20160526 Brexit: the young should register to vote – but they should vote “Leave”

Thursday, 26 May, 2016 – 04:53

David Cameron, speaking in Japan where he is attending the G7 Summit, has said that the young, in Britain, should register to vote. He says it may be the most important vote of their lives and it is for them to decide what kind of country they want to live in. He’s exactly right.

And when they do, they should vote to leave the EU. This is why. And as someone who supported the “yes” vote in 1975, I start with a mea culpa.

In 1975, I was the young that David Cameron now courts. It is ironic, one might consider, that, usually, conservatives are not anxious for the young to vote because the young have a tendency to be idealistic and to prefer a broadly socialist agenda. That’s why socialist parties are always arguing for the voting age to be reduced and why it has been reduced, in recent weeks, in Scotland. The more world weary, the more educated, the more experienced, the more successful in their careers tend to be more centrist or even conservative.

In 1975, the UK was already a member of “the Common Market.” The then Conservative government, led by Ted Heath, held a referendum to decide if we remained in or if we left. The government’s position was to stay and it was to stay for simple economic and commercial reasons: we were sold a “common market,” not a political union under which states became subject to homogenised laws and national identity and freedoms were compromised.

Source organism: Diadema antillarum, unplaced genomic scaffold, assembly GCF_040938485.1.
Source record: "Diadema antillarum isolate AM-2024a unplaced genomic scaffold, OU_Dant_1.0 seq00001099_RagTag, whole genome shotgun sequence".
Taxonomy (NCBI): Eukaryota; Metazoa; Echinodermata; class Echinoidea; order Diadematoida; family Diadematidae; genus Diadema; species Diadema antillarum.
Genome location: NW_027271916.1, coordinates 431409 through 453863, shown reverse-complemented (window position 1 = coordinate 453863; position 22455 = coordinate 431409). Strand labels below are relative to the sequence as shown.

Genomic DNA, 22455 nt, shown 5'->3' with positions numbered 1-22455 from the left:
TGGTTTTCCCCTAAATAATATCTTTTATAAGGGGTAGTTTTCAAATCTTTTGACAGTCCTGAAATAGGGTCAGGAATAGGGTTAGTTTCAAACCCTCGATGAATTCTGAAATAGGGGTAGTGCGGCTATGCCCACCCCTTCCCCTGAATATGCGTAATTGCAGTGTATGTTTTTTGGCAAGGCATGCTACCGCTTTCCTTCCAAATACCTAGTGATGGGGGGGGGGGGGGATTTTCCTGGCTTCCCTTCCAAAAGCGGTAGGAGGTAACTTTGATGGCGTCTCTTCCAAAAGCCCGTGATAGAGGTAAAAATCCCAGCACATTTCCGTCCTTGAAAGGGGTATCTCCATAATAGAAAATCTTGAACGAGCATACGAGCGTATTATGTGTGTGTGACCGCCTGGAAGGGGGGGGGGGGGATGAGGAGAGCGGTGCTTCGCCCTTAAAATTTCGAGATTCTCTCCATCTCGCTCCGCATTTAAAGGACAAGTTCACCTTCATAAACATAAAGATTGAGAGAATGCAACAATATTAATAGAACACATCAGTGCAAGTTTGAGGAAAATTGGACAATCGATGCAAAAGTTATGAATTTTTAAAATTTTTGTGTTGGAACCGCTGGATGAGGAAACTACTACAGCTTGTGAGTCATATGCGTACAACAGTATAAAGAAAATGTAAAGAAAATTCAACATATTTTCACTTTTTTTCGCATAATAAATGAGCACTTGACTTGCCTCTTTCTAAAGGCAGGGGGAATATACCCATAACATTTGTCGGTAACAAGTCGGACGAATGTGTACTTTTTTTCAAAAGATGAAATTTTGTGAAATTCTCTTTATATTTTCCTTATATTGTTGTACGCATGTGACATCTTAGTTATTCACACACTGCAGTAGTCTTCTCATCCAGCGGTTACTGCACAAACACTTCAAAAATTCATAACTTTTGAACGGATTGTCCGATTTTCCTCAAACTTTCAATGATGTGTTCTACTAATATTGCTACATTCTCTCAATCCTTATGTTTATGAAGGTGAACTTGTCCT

We certainly were not told that our future would be decided by a committee of unelected Eurocrats who, to be simplistic, draft laws, put them before a largely impotent parliament and then require nation states to accept, implement and enforce them without question. And yet, in essence, that is what happens. And if nation states refuse, or do not enforce, the EU applies sanctions.

In 1975, reading the material we were provided with, we had only two primary arguments in favour of membership. First, the commercial benefits of a large market where common standards would ensure that goods meeting those standards could be freely traded across the entire region. Secondly, the disadvantages to the UK working class because its products would be priced out of the market by deliveries of products made elsewhere in Europe by cheaper labour.

We should have seen the warning signs of how authoritarian the EU would become when trade barriers were erected to disadvantage the British purchase of New Zealand Lamb in favour of EU produced meat. But we did not. We believed what we were told.